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Oral Histories

The SFA oral history program documents life stories from the American South. Collecting these stories, we honor the people whose labor defines the region.

ORAL HISTORY

Wanda Cortez and Lois Sykes


Middendorf's Restaurant

On Sundays, Wanda Cortez and her husband, Mark, a retired fisherman and trapper, drive a block or so along the main drag of Manchac to pick up Lois Sykes for 8:00 a.m. Mass at St. Joseph Catholic Church in Ponchatoula. The two women, waitresses as Middendorf’s for roughly a quarter century, wear black pants and black SAS shoes—part of their work uniform—so that they can safely stay through communion and make it back to the restaurant in time for their standing six-hour Sunday lunch shift. A quick change into a plain white blouse and they’re ready for the barrage of hungry families, limitless fried seafood, and—by their own decree—water for every customer. The women have been sidekicks since Wanda first moved from Slidell to Manchac in 1957. Lois has lived there since childhood. When they were younger, and when Lois’ husband, Earl, was still alive, the couples would spend weekends on the water, running trout lines and boiling crabs and otherwise wholesomely carousing, often at a friend’s fishing camp down Pass Manchac. While their extended families have settled in more populated, less vulnerable nearby towns like Ponchatoula and LaPlace, Wanda and Lois can’t imagine feeling at home anyplace but Manchac. In their seventies, the women talk of retirement in theory only, never mind Lois’ brother’s pleadings and Wanda’s hip replacement and open heart surgery. “I bounced back like a rubber ball,” Wanda says.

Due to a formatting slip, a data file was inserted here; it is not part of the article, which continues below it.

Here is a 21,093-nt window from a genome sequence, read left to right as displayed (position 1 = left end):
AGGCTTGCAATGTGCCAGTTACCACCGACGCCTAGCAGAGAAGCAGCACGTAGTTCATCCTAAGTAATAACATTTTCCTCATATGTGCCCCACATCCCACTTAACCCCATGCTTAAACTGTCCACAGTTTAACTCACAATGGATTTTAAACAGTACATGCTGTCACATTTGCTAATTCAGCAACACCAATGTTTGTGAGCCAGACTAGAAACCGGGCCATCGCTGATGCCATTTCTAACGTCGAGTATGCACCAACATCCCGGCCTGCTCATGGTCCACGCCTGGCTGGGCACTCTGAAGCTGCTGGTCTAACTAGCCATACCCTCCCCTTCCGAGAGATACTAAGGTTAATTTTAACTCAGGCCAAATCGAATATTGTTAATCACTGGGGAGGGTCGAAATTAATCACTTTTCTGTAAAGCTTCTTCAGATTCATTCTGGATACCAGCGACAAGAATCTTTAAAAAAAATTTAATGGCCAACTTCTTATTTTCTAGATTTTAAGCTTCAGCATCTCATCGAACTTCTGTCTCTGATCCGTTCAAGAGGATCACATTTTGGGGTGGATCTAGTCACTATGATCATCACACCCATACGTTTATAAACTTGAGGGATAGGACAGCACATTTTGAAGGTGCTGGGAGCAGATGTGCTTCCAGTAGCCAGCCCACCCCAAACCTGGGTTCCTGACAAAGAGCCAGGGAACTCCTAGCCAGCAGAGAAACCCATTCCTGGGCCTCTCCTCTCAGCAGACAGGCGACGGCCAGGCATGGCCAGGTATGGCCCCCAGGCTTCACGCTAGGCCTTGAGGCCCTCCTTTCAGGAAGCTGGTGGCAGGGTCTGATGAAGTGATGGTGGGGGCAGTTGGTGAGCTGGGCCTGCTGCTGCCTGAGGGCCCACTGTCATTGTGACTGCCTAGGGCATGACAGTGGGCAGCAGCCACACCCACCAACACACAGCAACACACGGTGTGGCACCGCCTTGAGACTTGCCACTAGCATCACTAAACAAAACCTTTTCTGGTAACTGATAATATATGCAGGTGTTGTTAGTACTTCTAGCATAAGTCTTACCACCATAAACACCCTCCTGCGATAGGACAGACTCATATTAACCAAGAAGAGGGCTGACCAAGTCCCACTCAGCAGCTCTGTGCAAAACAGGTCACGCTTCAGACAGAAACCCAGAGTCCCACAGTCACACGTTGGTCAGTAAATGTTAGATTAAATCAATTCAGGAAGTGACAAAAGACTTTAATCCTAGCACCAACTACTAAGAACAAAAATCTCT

Date of interview:
2014-05-08

Interviewer:
Sara Roahen

Photographer:
Dorka Hegedus and Sara Roahen

Download Transcript

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